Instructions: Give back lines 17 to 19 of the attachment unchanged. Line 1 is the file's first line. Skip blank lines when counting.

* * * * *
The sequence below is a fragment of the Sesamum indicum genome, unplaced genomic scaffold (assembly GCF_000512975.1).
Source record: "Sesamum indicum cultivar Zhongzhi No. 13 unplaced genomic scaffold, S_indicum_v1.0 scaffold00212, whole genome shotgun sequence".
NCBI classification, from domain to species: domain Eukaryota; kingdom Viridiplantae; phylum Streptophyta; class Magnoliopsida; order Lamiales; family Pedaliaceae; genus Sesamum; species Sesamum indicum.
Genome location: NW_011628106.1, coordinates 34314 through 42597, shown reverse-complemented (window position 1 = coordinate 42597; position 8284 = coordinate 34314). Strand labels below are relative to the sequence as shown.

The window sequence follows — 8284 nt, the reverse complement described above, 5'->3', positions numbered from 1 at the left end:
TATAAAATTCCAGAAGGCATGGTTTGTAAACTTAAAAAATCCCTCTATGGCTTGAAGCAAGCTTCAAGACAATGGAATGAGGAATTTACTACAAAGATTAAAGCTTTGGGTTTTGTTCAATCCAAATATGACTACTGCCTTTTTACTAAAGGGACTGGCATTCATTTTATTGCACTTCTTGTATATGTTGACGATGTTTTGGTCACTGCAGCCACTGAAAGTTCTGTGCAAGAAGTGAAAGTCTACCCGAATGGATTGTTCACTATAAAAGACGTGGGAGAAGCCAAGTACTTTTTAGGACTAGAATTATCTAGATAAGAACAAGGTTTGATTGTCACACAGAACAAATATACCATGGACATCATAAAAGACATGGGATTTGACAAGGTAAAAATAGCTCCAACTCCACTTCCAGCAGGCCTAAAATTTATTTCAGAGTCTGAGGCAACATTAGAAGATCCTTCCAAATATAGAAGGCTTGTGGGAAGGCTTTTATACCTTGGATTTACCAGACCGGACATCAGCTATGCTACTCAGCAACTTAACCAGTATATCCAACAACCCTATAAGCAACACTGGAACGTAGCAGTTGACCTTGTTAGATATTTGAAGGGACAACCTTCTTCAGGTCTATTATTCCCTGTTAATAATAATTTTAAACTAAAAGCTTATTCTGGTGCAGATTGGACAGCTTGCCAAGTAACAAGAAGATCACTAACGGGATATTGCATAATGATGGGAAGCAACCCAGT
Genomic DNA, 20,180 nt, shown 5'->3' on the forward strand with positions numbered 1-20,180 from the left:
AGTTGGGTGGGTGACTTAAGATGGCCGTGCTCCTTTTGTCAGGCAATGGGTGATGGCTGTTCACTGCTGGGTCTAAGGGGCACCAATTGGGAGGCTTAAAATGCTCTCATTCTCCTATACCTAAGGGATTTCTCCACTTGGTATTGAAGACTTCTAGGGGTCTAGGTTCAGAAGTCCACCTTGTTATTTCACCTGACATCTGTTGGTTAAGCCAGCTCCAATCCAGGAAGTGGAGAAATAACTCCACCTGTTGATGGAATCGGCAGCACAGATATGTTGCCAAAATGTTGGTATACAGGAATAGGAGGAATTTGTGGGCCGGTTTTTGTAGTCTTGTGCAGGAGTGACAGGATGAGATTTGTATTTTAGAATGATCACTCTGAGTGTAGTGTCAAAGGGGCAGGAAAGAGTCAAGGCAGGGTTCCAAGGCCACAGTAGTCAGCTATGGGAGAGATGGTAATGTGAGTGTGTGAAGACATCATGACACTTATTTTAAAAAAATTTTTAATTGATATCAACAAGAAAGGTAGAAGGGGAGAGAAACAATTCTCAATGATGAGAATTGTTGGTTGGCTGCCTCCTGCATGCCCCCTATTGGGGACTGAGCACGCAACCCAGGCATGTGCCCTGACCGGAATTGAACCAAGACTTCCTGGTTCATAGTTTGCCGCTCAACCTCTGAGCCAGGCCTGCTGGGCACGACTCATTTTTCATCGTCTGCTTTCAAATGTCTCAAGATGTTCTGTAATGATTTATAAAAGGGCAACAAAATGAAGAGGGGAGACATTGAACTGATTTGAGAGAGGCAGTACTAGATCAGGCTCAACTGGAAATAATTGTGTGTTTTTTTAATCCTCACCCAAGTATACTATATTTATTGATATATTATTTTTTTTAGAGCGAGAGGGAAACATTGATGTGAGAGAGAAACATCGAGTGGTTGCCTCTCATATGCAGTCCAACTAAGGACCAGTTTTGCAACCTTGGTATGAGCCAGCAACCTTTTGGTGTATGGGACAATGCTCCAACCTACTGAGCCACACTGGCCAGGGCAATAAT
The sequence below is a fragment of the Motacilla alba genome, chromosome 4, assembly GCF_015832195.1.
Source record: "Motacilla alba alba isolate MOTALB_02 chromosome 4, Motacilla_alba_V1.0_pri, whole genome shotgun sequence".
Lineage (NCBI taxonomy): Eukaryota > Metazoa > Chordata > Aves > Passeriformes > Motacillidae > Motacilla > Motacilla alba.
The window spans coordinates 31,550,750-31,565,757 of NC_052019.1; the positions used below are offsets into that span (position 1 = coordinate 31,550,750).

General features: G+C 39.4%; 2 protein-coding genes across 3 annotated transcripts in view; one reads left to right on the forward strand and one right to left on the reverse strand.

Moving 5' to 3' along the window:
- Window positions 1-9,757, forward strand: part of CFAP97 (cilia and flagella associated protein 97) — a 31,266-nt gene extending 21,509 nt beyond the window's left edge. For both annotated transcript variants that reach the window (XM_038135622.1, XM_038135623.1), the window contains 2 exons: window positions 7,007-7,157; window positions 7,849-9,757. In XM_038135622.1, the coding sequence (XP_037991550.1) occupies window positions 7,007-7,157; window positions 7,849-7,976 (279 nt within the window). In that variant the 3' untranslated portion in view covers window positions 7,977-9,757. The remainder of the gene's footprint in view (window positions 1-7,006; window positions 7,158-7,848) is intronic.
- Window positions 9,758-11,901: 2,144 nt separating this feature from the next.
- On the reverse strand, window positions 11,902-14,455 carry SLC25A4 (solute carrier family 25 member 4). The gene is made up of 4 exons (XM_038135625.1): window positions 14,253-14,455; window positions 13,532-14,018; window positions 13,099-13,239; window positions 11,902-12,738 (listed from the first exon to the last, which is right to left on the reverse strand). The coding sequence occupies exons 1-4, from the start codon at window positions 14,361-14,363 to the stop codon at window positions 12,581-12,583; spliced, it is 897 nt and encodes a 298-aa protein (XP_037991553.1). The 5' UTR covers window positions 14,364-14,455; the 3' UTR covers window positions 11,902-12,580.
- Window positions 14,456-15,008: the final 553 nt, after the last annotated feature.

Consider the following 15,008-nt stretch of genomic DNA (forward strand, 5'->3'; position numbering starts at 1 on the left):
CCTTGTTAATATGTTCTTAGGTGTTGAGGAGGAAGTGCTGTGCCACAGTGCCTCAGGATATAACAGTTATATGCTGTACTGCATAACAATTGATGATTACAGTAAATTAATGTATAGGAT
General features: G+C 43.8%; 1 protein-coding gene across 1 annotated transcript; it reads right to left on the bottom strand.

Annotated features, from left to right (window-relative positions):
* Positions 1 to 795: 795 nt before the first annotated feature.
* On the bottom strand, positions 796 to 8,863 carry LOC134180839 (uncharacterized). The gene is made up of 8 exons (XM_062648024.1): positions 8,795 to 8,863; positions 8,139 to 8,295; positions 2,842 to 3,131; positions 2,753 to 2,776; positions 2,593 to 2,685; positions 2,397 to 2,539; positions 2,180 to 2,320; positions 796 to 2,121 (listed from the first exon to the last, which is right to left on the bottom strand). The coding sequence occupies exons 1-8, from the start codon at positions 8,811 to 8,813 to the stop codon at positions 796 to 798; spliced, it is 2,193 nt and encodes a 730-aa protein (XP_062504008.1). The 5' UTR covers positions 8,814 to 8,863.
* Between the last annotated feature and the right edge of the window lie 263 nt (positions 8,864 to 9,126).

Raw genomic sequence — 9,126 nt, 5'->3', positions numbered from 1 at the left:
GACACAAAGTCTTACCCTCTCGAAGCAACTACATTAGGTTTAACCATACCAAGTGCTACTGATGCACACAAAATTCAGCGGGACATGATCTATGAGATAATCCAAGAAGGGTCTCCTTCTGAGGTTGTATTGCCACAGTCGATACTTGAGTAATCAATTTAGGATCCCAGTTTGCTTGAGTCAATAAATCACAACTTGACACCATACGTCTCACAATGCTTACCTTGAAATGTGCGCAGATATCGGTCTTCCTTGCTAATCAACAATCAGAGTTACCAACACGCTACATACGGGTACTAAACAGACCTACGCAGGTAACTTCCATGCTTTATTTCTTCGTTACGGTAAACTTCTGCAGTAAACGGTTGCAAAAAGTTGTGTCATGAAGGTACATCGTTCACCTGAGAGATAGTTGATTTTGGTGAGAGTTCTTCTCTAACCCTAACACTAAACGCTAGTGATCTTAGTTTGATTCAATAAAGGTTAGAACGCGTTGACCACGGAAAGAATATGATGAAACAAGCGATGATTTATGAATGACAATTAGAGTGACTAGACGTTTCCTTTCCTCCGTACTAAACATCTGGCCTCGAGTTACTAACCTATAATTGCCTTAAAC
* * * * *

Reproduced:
- On the reverse strand, window positions 11,902-14,455 carry SLC25A4 (solute carrier family 25 member 4). The gene is made up of 4 exons (XM_038135625.1): window positions 14,253-14,455; window positions 13,532-14,018; window positions 13,099-13,239; window positions 11,902-12,738 (listed from the first exon to the last, which is right to left on the reverse strand). The coding sequence occupies exons 1-4, from the start codon at window positions 14,361-14,363 to the stop codon at window positions 12,581-12,583; spliced, it is 897 nt and encodes a 298-aa protein (XP_037991553.1). The 5' UTR covers window positions 14,364-14,455; the 3' UTR covers window positions 11,902-12,580.
- Window positions 14,456-15,008: the final 553 nt, after the last annotated feature.

Consider the following 15,008-nt stretch of genomic DNA (forward strand, 5'->3'; position numbering starts at 1 on the left):